FRIDAY, DEC. 28: Colin Ayliffe is a certified Personal Trainer and Holistic Lifestyle Coach with over 10 years experience in training hundreds of clients in London, Dubai and Bermuda. Originally from England, Colin has been on the island for four years as the Head Trainer at Court House Squash and Wellness in Hamilton. Colin graduated from the University of Surrey with a Bachelor’s Degree in Sport Science and is also a CHEK Practitioner, Golf Biomechanic and accredited by the National Academy of Sports Medicine.
‘I don’t want to bulk up’ is one of the most common statements I hear when introducing female clients to resistance training.
Just the thought of a dumbbell seems to conjure up images of Arnold Schwarzenegger and Olympian power lifters when explaining the benefits of a strength training routine.
This is easily understandable as most of the people in the free weights area in any gym are big, muscular men trying to lift as heavy as humanly possible.
But women do not and should not train the same as men. They are, of course, equal but not the same.
Females have higher levels of oestrogen and about 10 times less testosterone which is the hormone that helps build muscle.
Female bodybuilders in fact spend at least three hours a day trying to increase muscle size and some even turn to anabolic steroids to achieve the effect, proving just how hard it is to get mass.
Two sets of 10 repetitions of a Bicep Curl certainly won’t give you arms like Popeye.
Following a resistance training programme has great aesthetic benefits — it will help shape and sculpt your body and firm up the arms, legs, stomach and butt.
All the main areas I get told during my consultations with female clients. Weight lifting helps you burn fat as lean muscle is metabolically more active than fat and needs more calories to function.
Resistance training will also delay or prevent the onset of osteoporosis, increase joint stability and improve posture.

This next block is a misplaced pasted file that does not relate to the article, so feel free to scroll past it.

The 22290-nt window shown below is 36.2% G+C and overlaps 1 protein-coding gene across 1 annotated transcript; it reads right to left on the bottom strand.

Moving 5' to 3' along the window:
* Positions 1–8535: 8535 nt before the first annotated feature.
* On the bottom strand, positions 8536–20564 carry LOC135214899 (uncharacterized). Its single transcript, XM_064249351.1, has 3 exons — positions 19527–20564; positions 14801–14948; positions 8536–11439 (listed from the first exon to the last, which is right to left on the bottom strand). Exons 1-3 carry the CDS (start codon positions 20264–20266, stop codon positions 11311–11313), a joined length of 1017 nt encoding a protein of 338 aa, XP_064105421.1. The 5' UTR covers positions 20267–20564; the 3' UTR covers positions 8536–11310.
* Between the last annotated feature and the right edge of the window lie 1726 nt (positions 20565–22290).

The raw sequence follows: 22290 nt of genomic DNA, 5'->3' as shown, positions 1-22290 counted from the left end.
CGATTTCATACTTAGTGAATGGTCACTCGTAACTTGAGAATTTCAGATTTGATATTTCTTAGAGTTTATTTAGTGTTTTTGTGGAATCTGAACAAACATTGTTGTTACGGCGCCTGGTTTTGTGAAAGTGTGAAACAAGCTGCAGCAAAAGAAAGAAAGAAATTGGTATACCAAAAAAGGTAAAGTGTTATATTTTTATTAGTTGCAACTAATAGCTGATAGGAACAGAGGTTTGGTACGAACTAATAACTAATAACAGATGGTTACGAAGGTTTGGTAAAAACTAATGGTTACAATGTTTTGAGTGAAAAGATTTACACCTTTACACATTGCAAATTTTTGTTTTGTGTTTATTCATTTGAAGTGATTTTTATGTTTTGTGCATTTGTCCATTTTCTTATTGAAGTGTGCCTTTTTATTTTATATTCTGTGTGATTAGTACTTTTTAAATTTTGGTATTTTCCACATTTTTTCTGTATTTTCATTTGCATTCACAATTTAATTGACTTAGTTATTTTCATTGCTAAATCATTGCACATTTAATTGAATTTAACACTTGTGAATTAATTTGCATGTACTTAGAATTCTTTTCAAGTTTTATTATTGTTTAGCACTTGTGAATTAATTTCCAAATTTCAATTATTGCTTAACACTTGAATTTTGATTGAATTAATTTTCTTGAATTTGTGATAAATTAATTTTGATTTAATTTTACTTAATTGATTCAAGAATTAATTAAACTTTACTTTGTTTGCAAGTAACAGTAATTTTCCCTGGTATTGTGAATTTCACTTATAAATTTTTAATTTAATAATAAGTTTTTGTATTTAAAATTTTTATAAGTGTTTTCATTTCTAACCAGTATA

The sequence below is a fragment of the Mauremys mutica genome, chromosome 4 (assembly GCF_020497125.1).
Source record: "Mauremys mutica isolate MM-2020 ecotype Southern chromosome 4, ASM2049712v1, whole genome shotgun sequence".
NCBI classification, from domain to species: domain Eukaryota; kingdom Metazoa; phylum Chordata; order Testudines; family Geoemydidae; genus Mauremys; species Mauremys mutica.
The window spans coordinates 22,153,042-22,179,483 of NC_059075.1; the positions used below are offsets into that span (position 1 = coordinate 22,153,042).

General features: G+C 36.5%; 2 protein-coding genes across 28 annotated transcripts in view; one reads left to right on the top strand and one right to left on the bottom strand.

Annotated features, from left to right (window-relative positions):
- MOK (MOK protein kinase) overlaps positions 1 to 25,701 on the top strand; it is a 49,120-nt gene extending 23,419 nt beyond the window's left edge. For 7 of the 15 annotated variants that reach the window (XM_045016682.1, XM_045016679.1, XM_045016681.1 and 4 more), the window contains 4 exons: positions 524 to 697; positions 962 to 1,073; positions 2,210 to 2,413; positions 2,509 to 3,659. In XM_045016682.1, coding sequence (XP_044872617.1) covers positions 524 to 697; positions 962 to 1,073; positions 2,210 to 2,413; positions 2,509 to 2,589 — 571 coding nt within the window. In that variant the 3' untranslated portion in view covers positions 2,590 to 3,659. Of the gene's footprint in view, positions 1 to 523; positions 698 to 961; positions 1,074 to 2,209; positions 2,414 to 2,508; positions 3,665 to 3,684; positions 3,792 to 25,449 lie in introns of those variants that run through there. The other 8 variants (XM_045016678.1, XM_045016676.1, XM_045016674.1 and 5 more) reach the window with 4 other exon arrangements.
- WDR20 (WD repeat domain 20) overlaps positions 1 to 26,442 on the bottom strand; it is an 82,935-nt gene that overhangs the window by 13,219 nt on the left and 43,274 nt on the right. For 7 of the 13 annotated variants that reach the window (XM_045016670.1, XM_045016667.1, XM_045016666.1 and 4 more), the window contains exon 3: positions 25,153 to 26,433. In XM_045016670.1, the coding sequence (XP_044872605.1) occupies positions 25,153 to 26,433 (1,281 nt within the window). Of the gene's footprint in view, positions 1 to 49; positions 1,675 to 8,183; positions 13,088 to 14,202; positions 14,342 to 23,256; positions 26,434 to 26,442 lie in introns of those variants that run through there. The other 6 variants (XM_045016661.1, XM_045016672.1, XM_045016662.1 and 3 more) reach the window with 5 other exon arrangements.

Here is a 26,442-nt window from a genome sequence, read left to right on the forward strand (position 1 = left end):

Women tend to suffer more orthopaedic injury then men in most sports in which they both participate.
Lifting weights will strengthen the core musculature which is important as a chronic lack of strength and function on the lower abdominal and pelvic floor muscles is evident in the 47.5 per cent of females at an average age of 38.5 years who suffer incontinence.
All these problems can often be helped with the right resistance training routine. To develop functional strength and stability begin your workout with free weights or body weight that targets the greatest number of muscles and joints.
Exercises like lunges, squats, deadlifts and rows are great examples. Choose four to five exercises in each session and aim to perform eight to twelve repetitions of each exercise. Complete one to three sets with a 60 second rest period.
Using these guidelines will help you carry out an effective strength training routine.
Any fitness professional can help you pick the right exercises and ensure you are executing the moves safely.
Follow this plan and you will improve your body shape, boost your metabolism, burn more calories and fat at rest, and have no worries about becoming a female ‘Ah-nold.’
To contact Colin Ayliffe email: firstname.lastname@example.org.